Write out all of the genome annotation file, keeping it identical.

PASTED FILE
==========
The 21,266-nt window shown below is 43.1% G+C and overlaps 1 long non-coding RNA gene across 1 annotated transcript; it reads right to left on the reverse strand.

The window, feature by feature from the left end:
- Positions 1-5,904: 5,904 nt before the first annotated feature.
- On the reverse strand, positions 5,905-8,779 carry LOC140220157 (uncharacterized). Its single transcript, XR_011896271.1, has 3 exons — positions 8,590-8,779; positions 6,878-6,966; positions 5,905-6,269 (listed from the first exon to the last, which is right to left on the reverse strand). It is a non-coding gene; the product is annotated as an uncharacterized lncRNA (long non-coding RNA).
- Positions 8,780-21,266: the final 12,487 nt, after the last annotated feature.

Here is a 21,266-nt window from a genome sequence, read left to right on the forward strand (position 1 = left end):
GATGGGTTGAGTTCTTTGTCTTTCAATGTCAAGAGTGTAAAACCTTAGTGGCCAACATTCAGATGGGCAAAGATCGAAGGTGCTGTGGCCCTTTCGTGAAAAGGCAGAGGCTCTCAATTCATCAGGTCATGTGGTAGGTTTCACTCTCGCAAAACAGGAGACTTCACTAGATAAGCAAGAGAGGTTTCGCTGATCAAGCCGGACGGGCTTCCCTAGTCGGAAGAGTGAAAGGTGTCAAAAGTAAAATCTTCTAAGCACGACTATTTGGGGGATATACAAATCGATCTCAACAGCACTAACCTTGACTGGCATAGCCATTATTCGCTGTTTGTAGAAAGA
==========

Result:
The 21,266-nt window shown below is 43.1% G+C and overlaps 1 long non-coding RNA gene across 1 annotated transcript; it reads right to left on the reverse strand.

The window, feature by feature from the left end:
- Positions 1-5,904: 5,904 nt before the first annotated feature.
- On the reverse strand, positions 5,905-8,779 carry LOC140220157 (uncharacterized). Its single transcript, XR_011896271.1, has 3 exons — positions 8,590-8,779; positions 6,878-6,966; positions 5,905-6,269 (listed from the first exon to the last, which is right to left on the reverse strand). It is a non-coding gene; the product is annotated as an uncharacterized lncRNA (long non-coding RNA).
- Positions 8,780-21,266: the final 12,487 nt, after the last annotated feature.

Here is a 21,266-nt window from a genome sequence, read left to right on the forward strand (position 1 = left end):
GATGGGTTGAGTTCTTTGTCTTTCAATGTCAAGAGTGTAAAACCTTAGTGGCCAACATTCAGATGGGCAAAGATCGAAGGTGCTGTGGCCCTTTCGTGAAAAGGCAGAGGCTCTCAATTCATCAGGTCATGTGGTAGGTTTCACTCTCGCAAAACAGGAGACTTCACTAGATAAGCAAGAGAGGTTTCGCTGATCAAGCCGGACGGGCTTCCCTAGTCGGAAGAGTGAAAGGTGTCAAAAGTAAAATCTTCTAAGCACGACTATTTGGGGGATATACAAATCGATCTCAACAGCACTAACCTTGACTGGCATAGCCATTATTCGCTGTTTGTAGAAAGA